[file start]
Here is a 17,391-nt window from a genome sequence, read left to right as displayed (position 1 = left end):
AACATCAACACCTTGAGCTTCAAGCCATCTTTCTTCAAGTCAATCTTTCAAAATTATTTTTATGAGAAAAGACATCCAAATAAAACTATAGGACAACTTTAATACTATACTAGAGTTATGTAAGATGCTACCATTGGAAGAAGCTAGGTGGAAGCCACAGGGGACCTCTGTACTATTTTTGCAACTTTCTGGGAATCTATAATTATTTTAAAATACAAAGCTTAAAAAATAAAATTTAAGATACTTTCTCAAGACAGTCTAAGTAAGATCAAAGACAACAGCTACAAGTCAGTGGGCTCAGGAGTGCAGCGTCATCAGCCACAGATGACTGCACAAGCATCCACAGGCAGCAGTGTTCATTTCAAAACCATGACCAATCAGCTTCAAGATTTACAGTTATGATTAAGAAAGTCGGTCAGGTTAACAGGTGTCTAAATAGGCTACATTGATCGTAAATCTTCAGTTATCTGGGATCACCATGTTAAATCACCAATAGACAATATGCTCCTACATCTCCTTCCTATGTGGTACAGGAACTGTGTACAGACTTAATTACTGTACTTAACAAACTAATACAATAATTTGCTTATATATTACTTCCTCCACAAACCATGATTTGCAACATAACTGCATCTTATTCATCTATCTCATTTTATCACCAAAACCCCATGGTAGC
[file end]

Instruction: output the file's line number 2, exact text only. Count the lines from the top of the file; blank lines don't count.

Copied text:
AACATCAACACCTTGAGCTTCAAGCCATCTTTCTTCAAGTCAATCTTTCAAAATTATTTTTATGAGAAAAGACATCCAAATAAAACTATAGGACAACTTTAATACTATACTAGAGTTATGTAAGATGCTACCATTGGAAGAAGCTAGGTGGAAGCCACAGGGGACCTCTGTACTATTTTTGCAACTTTCTGGGAATCTATAATTATTTTAAAATACAAAGCTTAAAAAATAAAATTTAAGATACTTTCTCAAGACAGTCTAAGTAAGATCAAAGACAACAGCTACAAGTCAGTGGGCTCAGGAGTGCAGCGTCATCAGCCACAGATGACTGCACAAGCATCCACAGGCAGCAGTGTTCATTTCAAAACCATGACCAATCAGCTTCAAGATTTACAGTTATGATTAAGAAAGTCGGTCAGGTTAACAGGTGTCTAAATAGGCTACATTGATCGTAAATCTTCAGTTATCTGGGATCACCATGTTAAATCACCAATAGACAATATGCTCCTACATCTCCTTCCTATGTGGTACAGGAACTGTGTACAGACTTAATTACTGTACTTAACAAACTAATACAATAATTTGCTTATATATTACTTCCTCCACAAACCATGATTTGCAACATAACTGCATCTTATTCATCTATCTCATTTTATCACCAAAACCCCATGGTAGC